Tag Archives: Willis Conover VOA

UNT Archives publish Willis Conover interview with Louis Armstrong

(Photo source: Inside VOA)

(Photo source: Inside VOA)

Thanks to the endeavors of Maristella Feustle at the UNT Music Library, five hours of recently-restored Louis Armstrong interviews with Willis Conover are now online and free to download/listen.

Kudos to the UNT archives for making these amazing recordings so accessible! What a treasure trove.

Click here to view links to all five hours of recordings at the UNT Archives’ website.

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The UNT Willis Conover Archive is now online

Willis Conover, The Voice of America (Source: Wikimedia Commons)

Regular SWLing Post readers know that I’m a huge fan of the late Willis Conover. I just learned, via the Arts Journal blog, about an amazing collection of Conover audio archives that are now being shared online:

“The music program at the University of North Texas has graduated hundreds of jazz artists who went on to successful careers as professionals.[…]

Under Maristella Feustle of the university’s library, there is an archive devoted to the late Willis Conover of the Voice of America[…]. Conover’s VOA programs sent jazz around the world. For a quarter of a century he was one of the nation’s most valuable cultural diplomats. As of today, parts of the Conover archive are online and open to the public, thanks to a grant from the Grammy Foundation.[…]”

Click here to read the full Arts Journal article.

Many thanks, Maristella, for championing and finding funds for the Willis Conover archive!

Click here to browse the list of recordings and listen to the tapes via the UNT Digital Library.

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Support a Willis Conover US postage stamp

Willis Conover, The Voice of America (Source: Wikimedia Commons)

If you’re a fan of the iconic Willis Conover, you might consider signing this petition supporting a postage stamp in his honor.

Marie Lamb writes:

Those of us at the Willis Conover Facebook page are trying to get support for a postage stamp in honor of the great Voice of America jazz broadcaster, one of the great voices of shortwave. The recognition for this fine broadcaster and supporter of America’s music is long overdue. Please sign! Thank you–Marie Lamb.

Click here to sign.

If you’re looking for a little inspiration, listen to this superb interview with Willis Conover circa 1987 on NPR’s Weekend Edition with Scott Simon:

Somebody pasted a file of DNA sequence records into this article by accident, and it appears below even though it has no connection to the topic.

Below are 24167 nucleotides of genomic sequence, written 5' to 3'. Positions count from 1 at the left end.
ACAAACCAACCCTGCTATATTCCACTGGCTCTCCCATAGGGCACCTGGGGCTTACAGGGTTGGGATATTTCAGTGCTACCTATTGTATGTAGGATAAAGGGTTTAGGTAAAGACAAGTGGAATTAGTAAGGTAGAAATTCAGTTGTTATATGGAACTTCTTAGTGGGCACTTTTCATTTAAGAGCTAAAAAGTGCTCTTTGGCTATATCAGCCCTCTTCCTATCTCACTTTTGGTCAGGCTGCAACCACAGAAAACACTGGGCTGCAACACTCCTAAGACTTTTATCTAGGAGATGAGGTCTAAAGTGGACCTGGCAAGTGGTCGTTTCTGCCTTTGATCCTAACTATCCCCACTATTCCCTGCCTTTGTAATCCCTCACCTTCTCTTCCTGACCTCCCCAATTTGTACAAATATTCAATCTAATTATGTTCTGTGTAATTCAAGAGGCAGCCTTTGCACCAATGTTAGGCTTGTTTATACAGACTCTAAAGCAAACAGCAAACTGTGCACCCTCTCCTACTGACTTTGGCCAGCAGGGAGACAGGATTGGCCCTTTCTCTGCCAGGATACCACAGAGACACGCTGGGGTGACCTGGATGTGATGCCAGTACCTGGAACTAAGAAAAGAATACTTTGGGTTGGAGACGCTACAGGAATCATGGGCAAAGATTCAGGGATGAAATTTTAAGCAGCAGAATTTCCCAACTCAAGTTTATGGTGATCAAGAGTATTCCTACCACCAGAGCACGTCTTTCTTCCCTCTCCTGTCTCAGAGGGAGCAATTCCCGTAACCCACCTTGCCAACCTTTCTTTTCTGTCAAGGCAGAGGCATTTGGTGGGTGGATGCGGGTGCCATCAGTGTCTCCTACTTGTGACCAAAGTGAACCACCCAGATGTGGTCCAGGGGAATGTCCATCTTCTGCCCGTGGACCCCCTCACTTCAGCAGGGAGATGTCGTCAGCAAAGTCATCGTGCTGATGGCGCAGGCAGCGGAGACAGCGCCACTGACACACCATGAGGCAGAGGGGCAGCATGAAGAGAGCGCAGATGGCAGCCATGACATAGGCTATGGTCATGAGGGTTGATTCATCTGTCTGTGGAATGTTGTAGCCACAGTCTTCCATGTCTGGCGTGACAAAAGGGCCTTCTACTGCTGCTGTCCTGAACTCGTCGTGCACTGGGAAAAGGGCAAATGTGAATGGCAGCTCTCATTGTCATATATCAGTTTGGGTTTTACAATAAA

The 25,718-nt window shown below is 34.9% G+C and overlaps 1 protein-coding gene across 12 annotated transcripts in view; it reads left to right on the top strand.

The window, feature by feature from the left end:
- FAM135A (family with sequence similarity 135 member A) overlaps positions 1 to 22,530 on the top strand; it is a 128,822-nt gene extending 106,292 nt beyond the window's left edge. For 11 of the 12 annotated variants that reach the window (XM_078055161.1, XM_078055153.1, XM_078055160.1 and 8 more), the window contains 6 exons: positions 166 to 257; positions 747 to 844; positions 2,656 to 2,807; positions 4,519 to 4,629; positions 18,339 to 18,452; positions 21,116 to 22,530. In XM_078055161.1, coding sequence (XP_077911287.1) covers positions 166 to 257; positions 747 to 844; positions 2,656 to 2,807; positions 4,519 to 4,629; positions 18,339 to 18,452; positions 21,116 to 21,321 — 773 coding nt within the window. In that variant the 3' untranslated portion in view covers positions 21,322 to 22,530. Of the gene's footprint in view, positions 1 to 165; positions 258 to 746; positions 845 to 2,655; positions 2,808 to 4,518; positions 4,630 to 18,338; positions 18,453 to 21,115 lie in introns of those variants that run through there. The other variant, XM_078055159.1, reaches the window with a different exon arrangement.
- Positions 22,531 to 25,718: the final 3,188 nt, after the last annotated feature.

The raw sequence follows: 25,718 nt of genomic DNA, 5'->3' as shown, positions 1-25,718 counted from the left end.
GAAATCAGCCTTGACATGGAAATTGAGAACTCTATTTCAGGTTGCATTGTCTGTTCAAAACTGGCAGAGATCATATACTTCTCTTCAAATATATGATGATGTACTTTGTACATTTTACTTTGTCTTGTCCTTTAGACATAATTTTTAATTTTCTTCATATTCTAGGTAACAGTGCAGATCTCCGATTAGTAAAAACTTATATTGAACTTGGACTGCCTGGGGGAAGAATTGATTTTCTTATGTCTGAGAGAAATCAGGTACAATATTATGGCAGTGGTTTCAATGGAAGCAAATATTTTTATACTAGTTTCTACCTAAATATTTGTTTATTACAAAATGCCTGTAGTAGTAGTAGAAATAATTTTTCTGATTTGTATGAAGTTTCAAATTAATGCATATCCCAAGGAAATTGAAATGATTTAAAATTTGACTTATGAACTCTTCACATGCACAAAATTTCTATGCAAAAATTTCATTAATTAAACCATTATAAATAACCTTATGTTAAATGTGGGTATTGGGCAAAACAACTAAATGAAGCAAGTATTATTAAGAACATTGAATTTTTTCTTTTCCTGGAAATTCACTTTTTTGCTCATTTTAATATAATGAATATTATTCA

As you’ll hear in this interview, Willis Conover actually supported a stamp in honor of the late and great Duke Ellington. Perhaps it’s time we support a stamp honoring Willis Conover. Click here to sign the petition.

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Shortwave Radio Recordings: Voice of America, circa 1968

Willis Conover, The Voice of America (Source: Wikimedia Commons)

Many thanks to David Firth, who is kindly sharing shortwave radio recordings he made on reel-to-reel recording equipment in the late 1960s.

Firth is uncovering and digitizing these off air recordings as time allows and, thanks to his generosity, we will be posting these recordings on the Shortwave Radio Audio Archive.

The following is a recording of the Voice of America, which Firth recorded in 1968.

This seven minute recording will surely bring back memories with clips from VOA Jazz Hour (Willis Conover), the VOA Breakfast Show, and VOA Special English.

[Confession: the first time I heard this recording, the Willis Conover clip gave me chill bumps.]

Click here to download the recording as an MP3, or simply listen via the embedded player below:

Check out more recordings on the Shortwave Radio Audio Archive, also check out David Firth’s channel on YouTube.

Want to know more about Willis Conover? Check out David Goren’s podcast for Jazz At Lincoln Center.

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Arturo Sandoval listened to VOA “every single day”

220px-Arturo_Sandoval_photoThe Voice of America provided Cuban jazz trumpeter, pianist and composer, Arturo Sandoval with a source of inspiration through Jazz. In a recent interview with NPR, Sandoval stated:

“We used to listen every day, every single day, [to] Voice of America. [It] was a shortwave radio program, and they play everything in jazz music. That was the only way we have to hear that kind of music and to be connected with the music we love. I was in the obligatory military service for three years when the sergeant [caught] me listen[ing] to the Voice of America, and then they put me in jail because I was listening to the voice of enemies.”

Click here to listen to the full interview on NPR.

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